Rita Medical Systems
( RITA) were among the worst-performing health-related stocks Friday, tumbling 18% after the medical device maker posted a wider-than-expected fourth-quarter loss and said it would also be in the red during the first quarter.
The company reported a loss of $7.2 million, or 17 cents a share, on sales of $12.1 million. On a so-called pro forma basis, which excludes items, the company posted a loss of $1.1 million, or 3 cents a share. Analysts polled by Thomson First Call expected a pro forma loss of a penny a share on sales of $11.9 million. During the year-earlier period, the company recorded a pro forma loss of $1.3 million, or 3 cents a share, on sales of $11 million.
Looking ahead, Rita Medical projects a first-quarter pro forma loss of $700,000 to $1.2 million on sales of $12 million to $12.5 million. Analysts project break-even earnings and sales of $12.5 million. For all of 2006, the company sees a pro forma results ranging from break-even to a loss of $1.5 million. Shares were trading down 75 cents to $3.47.
( VAS) rose 6% after the maker of medical products posted better-than-expected fourth-quarter results and reiterated its 2006 guidance. The company posted adjusted earnings from continuing operations of $12.7 million, or 39 cents a share, on sales of $155.2 million. Analysts expected earnings of 38 cents a share and sales of about $141 million. During the year-earlier period, the company reported adjusted earnings from continuing operations of $8.7 million, or 28 cents a share, on sales of $110.7 million.
Viasys continues to forecast 2006 earnings of $1.25 to $1.30 a share, excluding stock-based compensation costs. Analysts project earnings of $1.30 a share. Shares were trading up $1.60 to $29.76.
fell 9% after the biotechnology company posted a wider fourth-quarter loss, with lower-than-expected sales. The company reported a loss of $75.6 million, or $1.25 a share. The results included a $20.1 million income tax provision and a $19.8 million impairment charge related to a vaccine facility. Analysts expected a loss of 25 cents a share. A year earlier, the company recorded a loss of $17.1 million, or 29 cents a share, with a $434,000 tax benefit. Fourth-quarter sales, meanwhile, fell to $25.3 million from $41.7 million, missing Wall Street's expectation of $35.5 million. Nabi shares were down 36 cents to $3.82.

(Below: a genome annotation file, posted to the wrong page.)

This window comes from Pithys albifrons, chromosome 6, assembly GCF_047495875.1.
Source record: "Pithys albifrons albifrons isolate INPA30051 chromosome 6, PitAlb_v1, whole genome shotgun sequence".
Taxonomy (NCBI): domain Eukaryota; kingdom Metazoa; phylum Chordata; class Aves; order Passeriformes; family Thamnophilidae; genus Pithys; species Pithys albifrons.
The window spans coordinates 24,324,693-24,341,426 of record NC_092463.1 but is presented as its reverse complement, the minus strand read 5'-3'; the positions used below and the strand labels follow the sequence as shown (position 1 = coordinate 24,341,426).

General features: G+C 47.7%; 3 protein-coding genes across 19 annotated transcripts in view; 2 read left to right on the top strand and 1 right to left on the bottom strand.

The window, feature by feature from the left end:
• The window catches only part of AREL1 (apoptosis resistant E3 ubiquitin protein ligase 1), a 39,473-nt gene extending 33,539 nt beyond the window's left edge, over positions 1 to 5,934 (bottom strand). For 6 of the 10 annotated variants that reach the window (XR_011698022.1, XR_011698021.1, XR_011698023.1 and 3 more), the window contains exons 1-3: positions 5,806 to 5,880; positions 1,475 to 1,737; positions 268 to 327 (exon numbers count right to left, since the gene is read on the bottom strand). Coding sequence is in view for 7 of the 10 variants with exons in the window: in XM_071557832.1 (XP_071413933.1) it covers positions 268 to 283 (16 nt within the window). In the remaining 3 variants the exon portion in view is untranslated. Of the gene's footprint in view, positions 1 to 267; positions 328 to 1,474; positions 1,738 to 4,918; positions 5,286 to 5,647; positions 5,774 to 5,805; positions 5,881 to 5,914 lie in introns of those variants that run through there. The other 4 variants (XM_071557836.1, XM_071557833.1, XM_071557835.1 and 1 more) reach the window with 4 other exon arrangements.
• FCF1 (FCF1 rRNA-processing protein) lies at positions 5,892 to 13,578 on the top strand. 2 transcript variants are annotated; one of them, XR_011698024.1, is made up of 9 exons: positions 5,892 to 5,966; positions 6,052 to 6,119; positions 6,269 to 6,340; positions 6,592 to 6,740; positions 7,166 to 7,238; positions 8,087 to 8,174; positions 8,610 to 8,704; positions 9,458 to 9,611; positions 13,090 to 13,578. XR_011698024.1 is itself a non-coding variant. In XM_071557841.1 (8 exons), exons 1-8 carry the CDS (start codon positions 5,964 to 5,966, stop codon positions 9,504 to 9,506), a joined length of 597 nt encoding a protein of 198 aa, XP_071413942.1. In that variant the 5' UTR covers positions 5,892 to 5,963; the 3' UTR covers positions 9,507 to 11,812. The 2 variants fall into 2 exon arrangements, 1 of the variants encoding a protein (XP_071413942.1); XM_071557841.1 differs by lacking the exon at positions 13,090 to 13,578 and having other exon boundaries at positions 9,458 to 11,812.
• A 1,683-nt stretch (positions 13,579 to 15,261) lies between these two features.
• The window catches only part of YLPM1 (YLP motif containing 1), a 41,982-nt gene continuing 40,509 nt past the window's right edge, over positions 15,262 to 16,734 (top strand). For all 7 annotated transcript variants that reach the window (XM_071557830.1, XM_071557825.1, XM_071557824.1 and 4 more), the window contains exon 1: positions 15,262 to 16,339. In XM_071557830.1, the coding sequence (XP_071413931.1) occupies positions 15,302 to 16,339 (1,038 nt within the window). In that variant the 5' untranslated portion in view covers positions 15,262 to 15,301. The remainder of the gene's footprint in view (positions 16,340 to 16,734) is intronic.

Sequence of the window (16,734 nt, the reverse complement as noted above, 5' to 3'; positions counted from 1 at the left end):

fell 6% after the drugmaker's fourth-quarter adjusted earnings came in below Wall Street's forecast. The company reported a loss of $2.9 million, or 6 cents a share. Excluding items, Salix earned $6.6 million, or 17 cents a share, below analysts' target of 22 cents a share. The company posted sales of $50.9 million, compared with analysts' average estimate of $47.6 million. A year earlier, the company earned $3.6 million, or 9 cents a share, on sales of $28.9 million.
For the first quarter, Salix expects sales of $43 million, below analysts' estimates of $46.2 million. For all of 2006, the company sees sales of at least $205 million, ahead of analysts' projections of $203.9 million. Shares were trading down $1.09 to $16.43.
slumped 18% after the medical device maker posted weaker-than-expected fourth-quarter results. The company reported a loss of $5.7 million, or 16 cents a share, on sales of $2 million. Analysts expected a smaller loss of 10 cents a share and sales of $3.3 million. The company's year-earlier loss totaled $3.3 million, or 10 cents a share, on sales of $852,000. Shares were trading at $5.06, down $1.13.
Other health care volume movers included
, up 13 cents to $26.27;
Johnson & Johnson
, down 55 cents to $57.71;
, down 33 cents to $35.08;
, down 19 cents to $74.50;
, up 1 cent to $24.21;
, up 5 cents to $14.22;
, down 28 cents to $22.92; and
( SGP), down 12 cents to $18.85.